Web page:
FIG. 1 is a perspective view of a picture element of a simple digital micromirror device (DMD) spatial light modulator (SLM) fabricated according to the method of the present invention, although more complex hidden hinge pixels are suitable;
FIG. 2 is a diagram illustrating the optical path of the incident light reflected one of two directions by the pixel mirror of FIG. 1;
FIG. 3 is a cross section of a partially processed DMD pixel with the metal hinge layer deposited upon the hinge support posts and spacer layer, in preparation for being processed and hardened by ion implantation according to the present invention;
FIG. 4 is a block diagram of an ion implantation station for ion implanting the hinge layer material of FIG. 3;
FIG. 5 is a graph illustrating the ion density distribution of Cobalt as a function of depth in an aluminum hinge material implanted at 28 keV;
FIG. 6 is an enlarged cross sectional view of the hinge layer material after ion implantation, illustrating the intermetallic precipitates formed in the grain boundaries, thus strengthening the hinge layer material;
FIG. 7 is another cross sectional view of the partially processed wafer with an oxide mask formed upon the hinge layer material and patterned to define a hinge pattern;
FIG. 8 is a cross sectional view of the further processed wafer illustrating the beam metal layer deposited upon the patterned hinge layer, with a beam pattern oxide mask defined upon the beam layer; and
FIG. 9 is a cross sectional view of a completely processed wafer with the beam formed upon the ion implanted hinge and supported over the addressing circuitry.
Referring now to FIG. 1, one picture element (pixel) 10 is shown, this pixel 10 comprising one of thousands such pixels forming a linear or area array of pixels comprising a digital micromirror device (DMD) spatial light modulator (SLM). For purposes of illustration, a relatively simple pixel 10 is shown, although more complex hidden-hinge pixels can be formed according to the present invention, and may have an elevated mirror, and may have a modified post, or no post. Pixel 10 is seen to include a pair of vertically extending metal hinge support posts 12 formed upon a semiconductor wafer substrate 14 and supporting an elongated metal hinge 16 extending therebetween. Hinge 16 supports a reflectively coated beam 18 positioned therebetween operating as a mirror. Beam (mirror) 18 is supported over a pair of opposed addressing electrodes 22 and a pair of tip landing pads 24. Addressing circuitry fabricated on substrate 14 (not shown) includes an array of SRAM memory cells storing pixel position information, these memory cells usually being loaded by column data shift registers (not shown). When pixel 10 is addressed by row address circuitry (not shown), these memory cells transfer bias voltages to address electrodes 22 to electrostatically deflect mirror 18. These electrostatic forces created by voltages on address electrodes 22 cause beam 18 to rotate toward the address electrode 22 providing the greatest potential between the mirror and the electrode.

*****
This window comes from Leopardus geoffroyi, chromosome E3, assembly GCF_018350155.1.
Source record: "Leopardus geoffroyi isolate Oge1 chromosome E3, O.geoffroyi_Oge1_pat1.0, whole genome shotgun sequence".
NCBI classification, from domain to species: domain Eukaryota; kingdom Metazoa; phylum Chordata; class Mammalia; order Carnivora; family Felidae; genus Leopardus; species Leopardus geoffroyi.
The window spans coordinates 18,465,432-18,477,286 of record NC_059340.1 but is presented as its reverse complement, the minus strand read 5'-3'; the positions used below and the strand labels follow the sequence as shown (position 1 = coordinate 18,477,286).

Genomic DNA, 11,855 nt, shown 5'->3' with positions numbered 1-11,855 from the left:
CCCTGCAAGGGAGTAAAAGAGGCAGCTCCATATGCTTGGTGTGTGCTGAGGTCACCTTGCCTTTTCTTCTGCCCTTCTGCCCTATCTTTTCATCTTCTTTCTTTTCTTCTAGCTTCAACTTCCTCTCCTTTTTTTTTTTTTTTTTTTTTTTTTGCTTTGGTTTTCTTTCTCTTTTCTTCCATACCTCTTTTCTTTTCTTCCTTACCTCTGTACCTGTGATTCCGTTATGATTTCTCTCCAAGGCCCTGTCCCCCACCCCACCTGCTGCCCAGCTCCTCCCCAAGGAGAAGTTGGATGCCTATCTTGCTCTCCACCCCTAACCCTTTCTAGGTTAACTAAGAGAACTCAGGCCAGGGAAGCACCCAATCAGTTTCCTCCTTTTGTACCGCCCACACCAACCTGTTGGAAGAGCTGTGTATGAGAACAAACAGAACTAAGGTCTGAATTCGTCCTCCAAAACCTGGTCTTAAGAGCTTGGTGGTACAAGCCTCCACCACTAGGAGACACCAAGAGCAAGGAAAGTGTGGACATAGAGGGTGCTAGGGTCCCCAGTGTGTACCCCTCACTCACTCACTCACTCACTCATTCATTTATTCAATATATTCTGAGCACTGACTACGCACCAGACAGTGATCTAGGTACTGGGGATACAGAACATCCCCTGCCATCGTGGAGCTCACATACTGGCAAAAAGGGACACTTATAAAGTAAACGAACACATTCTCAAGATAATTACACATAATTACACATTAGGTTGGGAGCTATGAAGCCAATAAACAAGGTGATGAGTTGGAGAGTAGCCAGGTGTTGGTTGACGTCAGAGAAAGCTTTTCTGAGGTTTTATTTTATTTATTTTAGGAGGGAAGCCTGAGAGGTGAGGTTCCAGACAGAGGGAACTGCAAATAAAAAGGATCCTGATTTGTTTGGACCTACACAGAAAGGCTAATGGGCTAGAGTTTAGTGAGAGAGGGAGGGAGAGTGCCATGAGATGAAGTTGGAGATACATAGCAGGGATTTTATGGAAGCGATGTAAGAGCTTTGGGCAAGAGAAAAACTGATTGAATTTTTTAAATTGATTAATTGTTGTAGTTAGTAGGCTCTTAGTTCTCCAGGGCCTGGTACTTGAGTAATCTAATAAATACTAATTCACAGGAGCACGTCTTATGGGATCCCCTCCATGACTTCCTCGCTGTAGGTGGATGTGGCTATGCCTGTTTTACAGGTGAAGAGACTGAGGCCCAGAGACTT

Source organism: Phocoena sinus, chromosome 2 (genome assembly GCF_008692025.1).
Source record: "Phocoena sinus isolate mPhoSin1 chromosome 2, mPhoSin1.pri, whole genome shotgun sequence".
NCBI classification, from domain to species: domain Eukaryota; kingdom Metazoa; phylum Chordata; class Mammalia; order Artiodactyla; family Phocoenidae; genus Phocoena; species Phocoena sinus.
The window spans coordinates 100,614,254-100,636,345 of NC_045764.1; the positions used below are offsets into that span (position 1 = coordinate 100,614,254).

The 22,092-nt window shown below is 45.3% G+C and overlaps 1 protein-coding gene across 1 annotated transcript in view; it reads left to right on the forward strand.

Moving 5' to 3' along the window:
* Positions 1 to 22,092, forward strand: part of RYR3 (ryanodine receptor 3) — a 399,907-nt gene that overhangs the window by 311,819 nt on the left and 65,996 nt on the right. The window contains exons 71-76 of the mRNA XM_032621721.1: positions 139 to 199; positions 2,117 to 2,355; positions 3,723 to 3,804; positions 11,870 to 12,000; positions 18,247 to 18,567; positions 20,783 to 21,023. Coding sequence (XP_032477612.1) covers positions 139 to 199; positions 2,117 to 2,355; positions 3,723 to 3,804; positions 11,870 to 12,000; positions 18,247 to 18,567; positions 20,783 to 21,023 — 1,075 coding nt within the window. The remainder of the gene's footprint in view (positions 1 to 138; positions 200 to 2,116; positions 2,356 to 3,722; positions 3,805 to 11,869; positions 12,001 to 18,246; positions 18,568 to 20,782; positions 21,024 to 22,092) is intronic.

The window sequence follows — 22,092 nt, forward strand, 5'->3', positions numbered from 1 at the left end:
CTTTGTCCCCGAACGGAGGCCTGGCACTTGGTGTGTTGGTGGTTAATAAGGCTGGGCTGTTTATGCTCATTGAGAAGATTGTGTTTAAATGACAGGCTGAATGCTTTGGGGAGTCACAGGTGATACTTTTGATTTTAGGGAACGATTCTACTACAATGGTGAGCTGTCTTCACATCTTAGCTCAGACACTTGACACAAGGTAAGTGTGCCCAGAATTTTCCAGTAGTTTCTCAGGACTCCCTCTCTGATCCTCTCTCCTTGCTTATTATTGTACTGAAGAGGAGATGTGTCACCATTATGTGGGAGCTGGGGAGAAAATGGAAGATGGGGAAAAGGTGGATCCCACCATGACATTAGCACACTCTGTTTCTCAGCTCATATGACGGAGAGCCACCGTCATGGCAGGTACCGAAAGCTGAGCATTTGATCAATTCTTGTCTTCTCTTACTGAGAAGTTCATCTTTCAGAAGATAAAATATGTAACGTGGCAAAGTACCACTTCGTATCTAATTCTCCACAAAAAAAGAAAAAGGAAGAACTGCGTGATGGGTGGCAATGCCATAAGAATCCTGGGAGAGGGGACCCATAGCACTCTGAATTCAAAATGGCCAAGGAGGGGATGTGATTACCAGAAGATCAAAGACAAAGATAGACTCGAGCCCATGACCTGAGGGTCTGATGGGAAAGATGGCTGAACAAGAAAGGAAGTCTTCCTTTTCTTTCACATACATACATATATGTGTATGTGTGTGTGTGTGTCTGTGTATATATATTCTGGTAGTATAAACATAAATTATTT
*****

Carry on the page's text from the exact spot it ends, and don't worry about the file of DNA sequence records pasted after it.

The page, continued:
Referring to FIG. 2, beam mirror 18 is shown to be deflectable in one of two directions from horizontal by an angle θ. Mirror 18 is deflectable plus or minus 10 degrees from a flat orientation, as shown. In one orientation, incident light is directed to either a screen in the case of a backscreen T.V./Video monitor, or ultimately focused to an imaging photoreceptor drum in the case of an electrostatic printer. In the other orientation, light is directed to a light collector. Arrays of these pixels are modulated to form light images that are directed to a projection screen or the photoreceptor dream, as discussed more thoroughly in the cross referenced patents discussed in the section entitled Background of the Invention, these patents being assigned to the same assignee as the present invention, and the teachings of which are included herein by reference.
Turning now to FIG. 3, the process for fabricating the spatial light modulator pixel 10 of FIG. 1 according to the preferred embodiment of the present invention will be discussed.